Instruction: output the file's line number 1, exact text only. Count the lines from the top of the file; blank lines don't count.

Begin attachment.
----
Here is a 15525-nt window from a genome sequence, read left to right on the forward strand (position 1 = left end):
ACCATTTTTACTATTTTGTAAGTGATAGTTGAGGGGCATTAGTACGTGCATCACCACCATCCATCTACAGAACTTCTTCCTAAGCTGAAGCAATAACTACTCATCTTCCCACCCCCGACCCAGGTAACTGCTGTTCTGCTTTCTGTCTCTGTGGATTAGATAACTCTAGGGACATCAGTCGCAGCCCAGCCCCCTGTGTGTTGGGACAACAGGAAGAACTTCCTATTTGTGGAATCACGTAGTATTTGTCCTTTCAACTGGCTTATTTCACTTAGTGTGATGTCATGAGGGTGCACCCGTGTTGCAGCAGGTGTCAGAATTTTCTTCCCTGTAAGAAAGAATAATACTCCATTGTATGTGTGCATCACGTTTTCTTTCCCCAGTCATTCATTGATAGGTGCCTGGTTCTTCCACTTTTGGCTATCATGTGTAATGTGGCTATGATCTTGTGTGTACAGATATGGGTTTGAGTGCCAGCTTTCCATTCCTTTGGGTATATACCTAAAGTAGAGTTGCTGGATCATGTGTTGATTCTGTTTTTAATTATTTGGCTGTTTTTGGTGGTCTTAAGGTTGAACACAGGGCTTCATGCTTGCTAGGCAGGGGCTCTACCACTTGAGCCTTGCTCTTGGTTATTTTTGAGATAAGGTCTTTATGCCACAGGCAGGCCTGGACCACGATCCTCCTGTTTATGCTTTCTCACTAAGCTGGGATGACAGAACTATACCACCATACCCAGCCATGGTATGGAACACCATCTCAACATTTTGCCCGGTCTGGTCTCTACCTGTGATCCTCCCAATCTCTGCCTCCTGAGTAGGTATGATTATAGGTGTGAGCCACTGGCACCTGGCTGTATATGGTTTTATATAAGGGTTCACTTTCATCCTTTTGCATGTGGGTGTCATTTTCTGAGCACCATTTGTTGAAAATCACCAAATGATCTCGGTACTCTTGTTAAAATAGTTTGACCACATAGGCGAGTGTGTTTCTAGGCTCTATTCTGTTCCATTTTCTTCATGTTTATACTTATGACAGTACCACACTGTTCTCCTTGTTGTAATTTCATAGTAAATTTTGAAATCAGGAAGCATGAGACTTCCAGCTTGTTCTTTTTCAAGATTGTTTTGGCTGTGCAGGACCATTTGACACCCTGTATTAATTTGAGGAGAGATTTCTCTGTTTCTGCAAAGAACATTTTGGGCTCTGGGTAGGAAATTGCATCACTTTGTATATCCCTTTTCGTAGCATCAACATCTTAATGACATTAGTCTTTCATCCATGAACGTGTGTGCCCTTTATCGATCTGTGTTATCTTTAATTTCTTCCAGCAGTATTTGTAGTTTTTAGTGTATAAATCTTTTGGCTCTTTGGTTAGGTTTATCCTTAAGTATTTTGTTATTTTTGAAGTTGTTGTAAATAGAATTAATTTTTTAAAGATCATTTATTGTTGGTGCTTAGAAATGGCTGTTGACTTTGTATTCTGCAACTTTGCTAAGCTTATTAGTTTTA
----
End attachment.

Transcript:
Here is a 15525-nt window from a genome sequence, read left to right on the forward strand (position 1 = left end):